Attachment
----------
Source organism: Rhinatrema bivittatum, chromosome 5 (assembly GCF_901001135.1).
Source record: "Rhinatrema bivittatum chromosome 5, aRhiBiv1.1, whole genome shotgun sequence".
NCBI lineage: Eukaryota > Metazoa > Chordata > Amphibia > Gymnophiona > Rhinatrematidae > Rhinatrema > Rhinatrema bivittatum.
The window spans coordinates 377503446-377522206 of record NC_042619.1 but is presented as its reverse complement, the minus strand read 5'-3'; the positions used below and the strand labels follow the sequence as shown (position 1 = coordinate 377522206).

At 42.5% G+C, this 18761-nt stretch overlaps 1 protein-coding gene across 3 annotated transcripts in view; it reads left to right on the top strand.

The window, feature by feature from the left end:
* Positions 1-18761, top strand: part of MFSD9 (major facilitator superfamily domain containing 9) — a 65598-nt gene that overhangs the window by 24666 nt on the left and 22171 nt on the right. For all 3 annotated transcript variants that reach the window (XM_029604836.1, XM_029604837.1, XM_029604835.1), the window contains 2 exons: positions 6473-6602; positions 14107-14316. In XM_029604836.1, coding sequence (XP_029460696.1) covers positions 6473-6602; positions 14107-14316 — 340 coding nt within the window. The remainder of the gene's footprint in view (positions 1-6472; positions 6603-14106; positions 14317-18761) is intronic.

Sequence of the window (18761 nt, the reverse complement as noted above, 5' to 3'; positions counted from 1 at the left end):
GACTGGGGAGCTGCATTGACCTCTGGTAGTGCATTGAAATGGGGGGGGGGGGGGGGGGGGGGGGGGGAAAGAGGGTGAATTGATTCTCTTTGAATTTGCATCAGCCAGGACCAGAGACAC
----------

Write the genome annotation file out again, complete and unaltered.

Source organism: Rhinatrema bivittatum, chromosome 5 (assembly GCF_901001135.1).
Source record: "Rhinatrema bivittatum chromosome 5, aRhiBiv1.1, whole genome shotgun sequence".
NCBI lineage: Eukaryota > Metazoa > Chordata > Amphibia > Gymnophiona > Rhinatrematidae > Rhinatrema > Rhinatrema bivittatum.
The window spans coordinates 377503446-377522206 of record NC_042619.1 but is presented as its reverse complement, the minus strand read 5'-3'; the positions used below and the strand labels follow the sequence as shown (position 1 = coordinate 377522206).

At 42.5% G+C, this 18761-nt stretch overlaps 1 protein-coding gene across 3 annotated transcripts in view; it reads left to right on the top strand.

The window, feature by feature from the left end:
* Positions 1-18761, top strand: part of MFSD9 (major facilitator superfamily domain containing 9) — a 65598-nt gene that overhangs the window by 24666 nt on the left and 22171 nt on the right. For all 3 annotated transcript variants that reach the window (XM_029604836.1, XM_029604837.1, XM_029604835.1), the window contains 2 exons: positions 6473-6602; positions 14107-14316. In XM_029604836.1, coding sequence (XP_029460696.1) covers positions 6473-6602; positions 14107-14316 — 340 coding nt within the window. The remainder of the gene's footprint in view (positions 1-6472; positions 6603-14106; positions 14317-18761) is intronic.

Sequence of the window (18761 nt, the reverse complement as noted above, 5' to 3'; positions counted from 1 at the left end):
GACTGGGGAGCTGCATTGACCTCTGGTAGTGCATTGAAATGGGGGGGGGGGGGGGGGGGGGGGGGGGAAAGAGGGTGAATTGATTCTCTTTGAATTTGCATCAGCCAGGACCAGAGACAC